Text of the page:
Look, I’m not gonna sit here and pretend like I knew or even ever met James Gandolfini. Truth be told, I’m with most everyone else in the world that recognized him as a truly talented individual that fronted what was arguably the greatest television show ever made. A movie I worked on played “The Sopranos” in softball once… Does that count for anything?
Anyway, I fall very solidly into the category of those that didn’t quite realize how much they liked this mountain of a man until yesterday evening when we found out he’d been taken from us far too soon.
What I will do is say that as a staple of the New York City talent pool, James was always mentioned at the top of every list. He’s a name that I think could be associated with at least one (if not more) productions somewhere in this city at any given time. And, it’s because of that fact that my Facebook and twitter feeds have been absolutely exploding over the last 24 hours with people that came to know and love him over the years, right within my direct circle of influence and trusted friends.
One word that is consistent within nearly every person’s thoughtful and personal notes of loss and thanks (oft accompanied with a picture that he happily posed for) is “genuine.”
My chosen industry is chock full of a vast and… the best word for it, I suppose, is “eclectic” group of people from all walks of life. I’m not only talking about the artists or talent either, as we all know society likes to write off their shortcomings and general sociopathic behavior as the unfortunate but usually harmless and forgivable side effects of having a genius and/or creative mind. Throughout cast and crew and all the way up to the top of the top, there is a lot of helplessness, a dizzying supply of entitlement, and an other worldly level of “how in the world do you get by in life when you don’t have an entire production team and multi-million dollar budget at your beck and call?” One word that you do not hear a lot, and certainly not with any sort of regularity especially when it comes to flat out uber-famous actors, is genuine.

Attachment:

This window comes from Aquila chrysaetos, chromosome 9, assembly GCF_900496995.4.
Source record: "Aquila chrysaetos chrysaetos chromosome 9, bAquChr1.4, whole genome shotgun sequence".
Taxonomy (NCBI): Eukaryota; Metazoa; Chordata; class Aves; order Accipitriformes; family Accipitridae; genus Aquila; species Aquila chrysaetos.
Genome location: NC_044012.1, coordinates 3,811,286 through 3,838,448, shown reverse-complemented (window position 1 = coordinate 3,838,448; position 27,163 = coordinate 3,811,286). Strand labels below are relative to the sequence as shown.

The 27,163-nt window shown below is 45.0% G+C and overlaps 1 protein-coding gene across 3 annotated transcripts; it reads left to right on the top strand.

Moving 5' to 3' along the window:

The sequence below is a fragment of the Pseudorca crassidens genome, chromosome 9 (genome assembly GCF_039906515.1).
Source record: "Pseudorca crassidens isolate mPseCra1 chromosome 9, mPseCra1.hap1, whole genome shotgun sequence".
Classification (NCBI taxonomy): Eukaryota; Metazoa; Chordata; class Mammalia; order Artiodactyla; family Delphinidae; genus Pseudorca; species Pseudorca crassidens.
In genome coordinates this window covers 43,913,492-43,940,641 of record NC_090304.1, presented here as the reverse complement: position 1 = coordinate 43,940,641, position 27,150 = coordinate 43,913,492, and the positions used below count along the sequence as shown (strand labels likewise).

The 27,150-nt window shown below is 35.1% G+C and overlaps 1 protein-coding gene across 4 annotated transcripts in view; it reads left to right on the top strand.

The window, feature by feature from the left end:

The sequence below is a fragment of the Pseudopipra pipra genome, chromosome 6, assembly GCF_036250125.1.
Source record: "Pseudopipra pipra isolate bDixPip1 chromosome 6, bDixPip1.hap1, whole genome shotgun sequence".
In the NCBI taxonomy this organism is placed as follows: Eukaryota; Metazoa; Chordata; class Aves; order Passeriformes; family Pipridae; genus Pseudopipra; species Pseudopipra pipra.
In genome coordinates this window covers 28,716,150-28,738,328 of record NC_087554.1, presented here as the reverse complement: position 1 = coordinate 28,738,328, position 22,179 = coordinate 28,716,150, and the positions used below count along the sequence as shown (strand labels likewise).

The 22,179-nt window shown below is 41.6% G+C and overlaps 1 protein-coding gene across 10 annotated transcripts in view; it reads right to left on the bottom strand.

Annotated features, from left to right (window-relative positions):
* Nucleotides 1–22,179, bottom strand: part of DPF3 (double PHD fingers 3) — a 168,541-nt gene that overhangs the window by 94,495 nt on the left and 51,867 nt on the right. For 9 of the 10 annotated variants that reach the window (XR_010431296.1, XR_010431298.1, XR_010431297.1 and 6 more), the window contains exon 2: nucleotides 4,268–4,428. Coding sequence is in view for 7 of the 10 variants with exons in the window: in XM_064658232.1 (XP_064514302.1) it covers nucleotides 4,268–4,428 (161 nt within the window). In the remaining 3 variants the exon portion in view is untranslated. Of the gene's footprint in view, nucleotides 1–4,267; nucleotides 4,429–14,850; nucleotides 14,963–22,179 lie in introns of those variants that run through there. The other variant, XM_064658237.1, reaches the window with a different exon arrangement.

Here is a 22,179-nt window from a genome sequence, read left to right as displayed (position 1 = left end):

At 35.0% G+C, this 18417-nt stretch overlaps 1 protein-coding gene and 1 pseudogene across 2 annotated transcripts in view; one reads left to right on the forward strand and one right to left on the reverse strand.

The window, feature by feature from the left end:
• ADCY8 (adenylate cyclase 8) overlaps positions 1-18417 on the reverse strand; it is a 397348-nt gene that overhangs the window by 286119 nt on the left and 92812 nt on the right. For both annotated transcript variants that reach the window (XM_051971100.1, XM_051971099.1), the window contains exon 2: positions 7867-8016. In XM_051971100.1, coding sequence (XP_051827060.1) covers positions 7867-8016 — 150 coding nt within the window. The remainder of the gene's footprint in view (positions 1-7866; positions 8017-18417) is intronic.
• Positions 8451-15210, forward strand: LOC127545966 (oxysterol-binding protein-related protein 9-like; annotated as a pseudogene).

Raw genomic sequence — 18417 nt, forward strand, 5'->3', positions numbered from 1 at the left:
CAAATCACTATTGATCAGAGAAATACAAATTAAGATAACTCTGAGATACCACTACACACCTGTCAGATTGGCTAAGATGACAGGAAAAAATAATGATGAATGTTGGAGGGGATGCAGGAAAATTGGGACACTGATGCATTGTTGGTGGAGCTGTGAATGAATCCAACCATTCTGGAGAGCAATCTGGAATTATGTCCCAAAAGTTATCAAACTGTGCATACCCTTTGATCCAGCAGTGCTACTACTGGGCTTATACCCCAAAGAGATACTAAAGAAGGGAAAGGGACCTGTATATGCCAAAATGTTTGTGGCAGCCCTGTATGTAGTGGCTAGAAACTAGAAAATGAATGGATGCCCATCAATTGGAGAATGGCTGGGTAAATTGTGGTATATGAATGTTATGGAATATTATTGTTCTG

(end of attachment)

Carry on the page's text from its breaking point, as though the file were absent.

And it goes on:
Now, again, I never met Mr. Gandolfini but a lot of my very good friends and co-workers did have the pleasure. Everything that I’ve ever heard about the man is that he was one of the sweetest, funniest, hardest working, nicest, and most down to earth people anyone could ever ask to meet in life, let alone work with. He apparently would always make it a point to meet, learn the name and shake the hand of each and every cast and crew member he happened by or that happened by him on a set.
It saddens me to know that qualities such as these are so rare in our field, but it does make me happy when I hear that they are still alive and well, even within just a select and chosen few. Mr. Gandolfini may have left us far too soon, but we can only hope that everything he left behind - not only his incredibly impressive body of professional work, but his outstanding qualities as a human being working in an often dehumanizing industry - will be passed along and can live on for the next generation and many more to come.
Thanks for all of the memories, JG… and thanks for being a great talent, a quality friend and co-worker, a true champion of all things NY/NJ, and a genuine inspiration for so many.
I’ll leave you with a quick scene from what I still say is my favorite single Gandolfini role ever - calm down, second only to big Tone of course.
I was in a movie theatre when I got the news, and I’m kind of still hoping it was just part of the show. He was truly one of the greats.